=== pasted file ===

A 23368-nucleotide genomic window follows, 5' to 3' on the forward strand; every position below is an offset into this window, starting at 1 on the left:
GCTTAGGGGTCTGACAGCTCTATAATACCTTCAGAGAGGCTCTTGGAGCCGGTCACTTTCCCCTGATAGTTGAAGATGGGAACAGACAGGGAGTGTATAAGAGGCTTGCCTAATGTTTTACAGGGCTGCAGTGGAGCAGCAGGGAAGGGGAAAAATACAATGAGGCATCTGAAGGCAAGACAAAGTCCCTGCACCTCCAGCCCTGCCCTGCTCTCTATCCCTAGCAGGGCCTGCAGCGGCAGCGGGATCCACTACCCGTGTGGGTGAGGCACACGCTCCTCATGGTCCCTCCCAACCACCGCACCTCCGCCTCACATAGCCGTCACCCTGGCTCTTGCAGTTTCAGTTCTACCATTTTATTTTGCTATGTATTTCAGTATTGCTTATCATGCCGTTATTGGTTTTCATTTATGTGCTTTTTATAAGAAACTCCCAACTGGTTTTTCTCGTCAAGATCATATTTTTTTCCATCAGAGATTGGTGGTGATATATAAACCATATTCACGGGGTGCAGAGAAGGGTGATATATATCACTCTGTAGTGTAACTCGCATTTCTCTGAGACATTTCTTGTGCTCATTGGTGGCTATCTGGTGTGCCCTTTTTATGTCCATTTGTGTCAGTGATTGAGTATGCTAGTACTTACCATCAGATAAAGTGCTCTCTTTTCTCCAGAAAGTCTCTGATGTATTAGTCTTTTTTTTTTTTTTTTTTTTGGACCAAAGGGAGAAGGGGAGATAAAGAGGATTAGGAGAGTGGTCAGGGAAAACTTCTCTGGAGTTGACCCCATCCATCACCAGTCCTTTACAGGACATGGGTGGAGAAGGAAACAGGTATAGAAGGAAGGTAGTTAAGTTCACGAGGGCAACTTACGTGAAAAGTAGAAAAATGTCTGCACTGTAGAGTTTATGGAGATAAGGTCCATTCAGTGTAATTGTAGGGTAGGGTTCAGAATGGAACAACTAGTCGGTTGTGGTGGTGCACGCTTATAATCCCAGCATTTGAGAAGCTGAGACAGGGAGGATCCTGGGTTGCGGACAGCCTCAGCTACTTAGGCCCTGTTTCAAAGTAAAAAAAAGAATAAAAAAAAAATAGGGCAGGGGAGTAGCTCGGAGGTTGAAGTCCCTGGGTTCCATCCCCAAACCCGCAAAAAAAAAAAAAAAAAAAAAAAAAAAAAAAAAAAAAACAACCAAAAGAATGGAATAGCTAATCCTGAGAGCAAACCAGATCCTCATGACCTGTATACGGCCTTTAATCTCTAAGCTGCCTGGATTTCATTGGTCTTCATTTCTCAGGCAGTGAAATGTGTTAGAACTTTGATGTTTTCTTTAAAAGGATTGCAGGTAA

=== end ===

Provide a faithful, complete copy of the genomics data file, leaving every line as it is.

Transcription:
A 23368-nucleotide genomic window follows, 5' to 3' on the forward strand; every position below is an offset into this window, starting at 1 on the left:
GCTTAGGGGTCTGACAGCTCTATAATACCTTCAGAGAGGCTCTTGGAGCCGGTCACTTTCCCCTGATAGTTGAAGATGGGAACAGACAGGGAGTGTATAAGAGGCTTGCCTAATGTTTTACAGGGCTGCAGTGGAGCAGCAGGGAAGGGGAAAAATACAATGAGGCATCTGAAGGCAAGACAAAGTCCCTGCACCTCCAGCCCTGCCCTGCTCTCTATCCCTAGCAGGGCCTGCAGCGGCAGCGGGATCCACTACCCGTGTGGGTGAGGCACACGCTCCTCATGGTCCCTCCCAACCACCGCACCTCCGCCTCACATAGCCGTCACCCTGGCTCTTGCAGTTTCAGTTCTACCATTTTATTTTGCTATGTATTTCAGTATTGCTTATCATGCCGTTATTGGTTTTCATTTATGTGCTTTTTATAAGAAACTCCCAACTGGTTTTTCTCGTCAAGATCATATTTTTTTCCATCAGAGATTGGTGGTGATATATAAACCATATTCACGGGGTGCAGAGAAGGGTGATATATATCACTCTGTAGTGTAACTCGCATTTCTCTGAGACATTTCTTGTGCTCATTGGTGGCTATCTGGTGTGCCCTTTTTATGTCCATTTGTGTCAGTGATTGAGTATGCTAGTACTTACCATCAGATAAAGTGCTCTCTTTTCTCCAGAAAGTCTCTGATGTATTAGTCTTTTTTTTTTTTTTTTTTTTGGACCAAAGGGAGAAGGGGAGATAAAGAGGATTAGGAGAGTGGTCAGGGAAAACTTCTCTGGAGTTGACCCCATCCATCACCAGTCCTTTACAGGACATGGGTGGAGAAGGAAACAGGTATAGAAGGAAGGTAGTTAAGTTCACGAGGGCAACTTACGTGAAAAGTAGAAAAATGTCTGCACTGTAGAGTTTATGGAGATAAGGTCCATTCAGTGTAATTGTAGGGTAGGGTTCAGAATGGAACAACTAGTCGGTTGTGGTGGTGCACGCTTATAATCCCAGCATTTGAGAAGCTGAGACAGGGAGGATCCTGGGTTGCGGACAGCCTCAGCTACTTAGGCCCTGTTTCAAAGTAAAAAAAAGAATAAAAAAAAAATAGGGCAGGGGAGTAGCTCGGAGGTTGAAGTCCCTGGGTTCCATCCCCAAACCCGCAAAAAAAAAAAAAAAAAAAAAAAAAAAAAAAAAAAAAACAACCAAAAGAATGGAATAGCTAATCCTGAGAGCAAACCAGATCCTCATGACCTGTATACGGCCTTTAATCTCTAAGCTGCCTGGATTTCATTGGTCTTCATTTCTCAGGCAGTGAAATGTGTTAGAACTTTGATGTTTTCTTTAAAAGGATTGCAGGTAA